Atlanta Braves Quietly Becoming Contenders?

After losing their first seven games of the 2016 season and going on to tie for the worst record in all of the National League (losing 93 games in all), no one honestly expected things to be much better in 2017 for the Braves, citing 2018 or later as the arrival of their top prospects and subsequent resurgence. But over the first few weeks of the offseason to this point, Atlanta has been building a decent rotation somewhat under-the-radar.braves

With a strong starting five going a long way in influencing the outcome of any given team’s season, the Braves began to stockpile their rotation with the signings of R.A. Dickey and Bartolo Colon in the middle of November. Although Dickey hasn’t been the same since winning the Cy Young award in 2012, with a 4.05 ERA over the course of 130 starts since, and despite the fact that Colon is set to turn 44 in May — making neither the dominant type of pitcher who will lead to an immediate turnaround — they are both proven pitchers who will provide the Braves with solid innings all season.

However, it was a pickup the Braves completed on Thursday that made people begin to talk about the legitimacy of their rotation. Acquiring Jaime Garcia from the Cardinals in exchange for a few mid-range prospects, Atlanta added yet another solid piece to their pitching staff. While Garcia fell off towards the end of 2016 after beginning the year in brilliant fashion, Garcia has been a great pitcher over the course of his career to this point, and should fit in nicely with the likes of Julio Teheran and Mike Foltynewicz, as well as the aforementioned free agent pickups.

But while the Braves have greatly improved the rotation aspect of their team, and should subsequently improve upon their 4.51 team ERA from last season (especially with there still being rumors that they are pursuing a true ace of the staff), their bullpen remains a bit shaky. Jim Johnson was decent for them last season, and they have a few other pieces such as Mauricio Cabrera and Shae Simmons who will help out, but things haven’t been truly lights out since the loss of Craig freemanKimbrel to the Padres in 2015.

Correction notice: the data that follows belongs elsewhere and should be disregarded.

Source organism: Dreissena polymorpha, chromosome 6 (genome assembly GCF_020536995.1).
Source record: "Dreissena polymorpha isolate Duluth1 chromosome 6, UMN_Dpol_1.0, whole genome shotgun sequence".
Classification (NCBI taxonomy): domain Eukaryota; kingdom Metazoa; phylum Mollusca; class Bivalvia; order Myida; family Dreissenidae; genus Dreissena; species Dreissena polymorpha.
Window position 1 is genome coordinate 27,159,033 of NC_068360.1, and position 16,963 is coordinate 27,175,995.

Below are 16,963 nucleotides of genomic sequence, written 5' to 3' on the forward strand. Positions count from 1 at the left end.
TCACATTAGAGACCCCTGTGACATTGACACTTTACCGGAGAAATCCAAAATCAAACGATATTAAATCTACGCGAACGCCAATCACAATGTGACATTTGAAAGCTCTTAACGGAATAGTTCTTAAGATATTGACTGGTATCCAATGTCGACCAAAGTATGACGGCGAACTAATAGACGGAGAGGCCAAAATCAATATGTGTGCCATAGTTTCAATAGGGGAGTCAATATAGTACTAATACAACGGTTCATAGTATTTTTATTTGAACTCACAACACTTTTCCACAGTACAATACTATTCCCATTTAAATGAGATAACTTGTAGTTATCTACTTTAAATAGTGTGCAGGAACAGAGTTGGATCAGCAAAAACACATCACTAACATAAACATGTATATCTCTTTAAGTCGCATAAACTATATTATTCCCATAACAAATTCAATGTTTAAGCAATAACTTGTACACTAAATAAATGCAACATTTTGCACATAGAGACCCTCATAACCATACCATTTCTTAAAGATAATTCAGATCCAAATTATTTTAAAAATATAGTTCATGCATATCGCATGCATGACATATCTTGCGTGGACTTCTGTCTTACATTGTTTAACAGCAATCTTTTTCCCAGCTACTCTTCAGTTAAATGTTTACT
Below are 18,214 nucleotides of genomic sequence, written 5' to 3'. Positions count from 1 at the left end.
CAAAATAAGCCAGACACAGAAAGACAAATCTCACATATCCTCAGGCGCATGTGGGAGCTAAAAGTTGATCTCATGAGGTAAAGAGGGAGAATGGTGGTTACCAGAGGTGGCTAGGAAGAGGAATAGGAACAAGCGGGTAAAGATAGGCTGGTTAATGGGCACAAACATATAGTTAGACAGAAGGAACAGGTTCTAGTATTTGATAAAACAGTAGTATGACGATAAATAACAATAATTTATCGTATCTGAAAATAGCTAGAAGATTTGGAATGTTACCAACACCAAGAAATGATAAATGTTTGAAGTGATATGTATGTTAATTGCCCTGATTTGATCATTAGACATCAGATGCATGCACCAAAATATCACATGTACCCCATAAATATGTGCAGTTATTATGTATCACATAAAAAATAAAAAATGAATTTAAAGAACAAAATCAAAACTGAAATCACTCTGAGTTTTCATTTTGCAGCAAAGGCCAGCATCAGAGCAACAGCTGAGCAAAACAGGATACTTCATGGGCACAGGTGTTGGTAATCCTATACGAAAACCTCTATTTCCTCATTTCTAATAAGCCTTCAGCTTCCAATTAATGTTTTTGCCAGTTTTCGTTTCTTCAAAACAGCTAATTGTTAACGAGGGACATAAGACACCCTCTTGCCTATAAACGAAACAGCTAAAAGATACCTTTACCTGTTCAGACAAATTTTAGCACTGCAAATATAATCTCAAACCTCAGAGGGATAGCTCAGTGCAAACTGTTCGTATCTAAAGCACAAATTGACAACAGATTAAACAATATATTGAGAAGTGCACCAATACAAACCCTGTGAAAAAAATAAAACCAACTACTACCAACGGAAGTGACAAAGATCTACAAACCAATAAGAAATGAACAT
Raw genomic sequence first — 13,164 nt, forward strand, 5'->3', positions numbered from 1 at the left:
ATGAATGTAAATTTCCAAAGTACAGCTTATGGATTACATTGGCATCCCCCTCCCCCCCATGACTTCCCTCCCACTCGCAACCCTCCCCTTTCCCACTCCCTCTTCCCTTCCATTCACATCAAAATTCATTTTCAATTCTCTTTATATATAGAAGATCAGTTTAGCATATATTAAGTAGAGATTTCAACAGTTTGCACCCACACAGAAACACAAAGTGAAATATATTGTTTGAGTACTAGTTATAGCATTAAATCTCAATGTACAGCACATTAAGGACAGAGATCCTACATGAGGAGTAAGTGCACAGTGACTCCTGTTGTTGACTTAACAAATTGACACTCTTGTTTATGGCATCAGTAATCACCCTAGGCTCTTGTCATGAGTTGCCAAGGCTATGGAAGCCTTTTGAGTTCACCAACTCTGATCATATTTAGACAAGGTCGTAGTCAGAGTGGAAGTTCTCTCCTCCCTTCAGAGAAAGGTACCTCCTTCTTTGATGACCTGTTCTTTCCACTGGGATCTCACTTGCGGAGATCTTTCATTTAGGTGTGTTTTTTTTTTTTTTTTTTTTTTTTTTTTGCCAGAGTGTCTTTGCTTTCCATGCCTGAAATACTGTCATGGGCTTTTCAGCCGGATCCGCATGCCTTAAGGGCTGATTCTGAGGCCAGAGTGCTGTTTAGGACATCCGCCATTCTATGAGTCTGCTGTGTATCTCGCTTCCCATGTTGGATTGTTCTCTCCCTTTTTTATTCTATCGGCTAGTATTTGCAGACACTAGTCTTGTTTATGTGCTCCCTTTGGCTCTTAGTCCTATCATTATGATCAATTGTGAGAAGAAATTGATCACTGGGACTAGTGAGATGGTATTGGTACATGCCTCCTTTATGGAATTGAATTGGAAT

Even so, the Braves should be able to compete on a decent level if their lineup can produce. In 2016, Atlanta was 19th in team batting average and dead last in terms of collective home runs. But Freddie Freeman and Matt Kemp (who saw a bounce back season in 2016) will likely be their All-Star selves again in 2017 and greatly contribute, with the Braves possessing a handful of other standout players.

From Dansby Swanson, who is looking to make good upon his stellar late-season campaign in 2016, to Nick Markakis, who has always been a good MLB player over his career, the Braves certainly have the pieces to make 2017 a year to remember.

Now they just have to put them all together.

In the end, the Braves still face a tough path in 2017. With the Nationals and Mets set to battle for who will win the division, leaving the Marlins to likely come in third, all signs point to it being between the Phillies and Braves for who will finish fourth and fifth.

But whether or not the Braves can stun the baseball world and finish any better than fourth in the National League East in 2017, the point is still clear: The Braves aren’t merely sitting around and waiting for their top, game-changing prospects to arrive over the course of the next few seasons.

For the Atlanta Braves, the time to win is right now.

State of the Baseball World After the Trade Deadline

The days and weeks leading up to baseball’s annual trade deadline is always a hectic time around Major League Baseball. Virtually, no player is safe from the trade market if the right offer is presented, and there is guaranteed to always be some exciting moves. In the end, it’s the trades made now that can make or break any team’s season two months down the road.

Over the last week, or so, before Monday’s trade deadline, a number of big-time transactions (18 trades, involving 49 players, on Monday alone) took place. Although some where bigger than others, and will therefore have greater impacts, they all will have some impact on the landscape of Major League Baseball. Since it would be nearly impossible to discuss every single move, here’s a recap of some of the larger ones in my mind: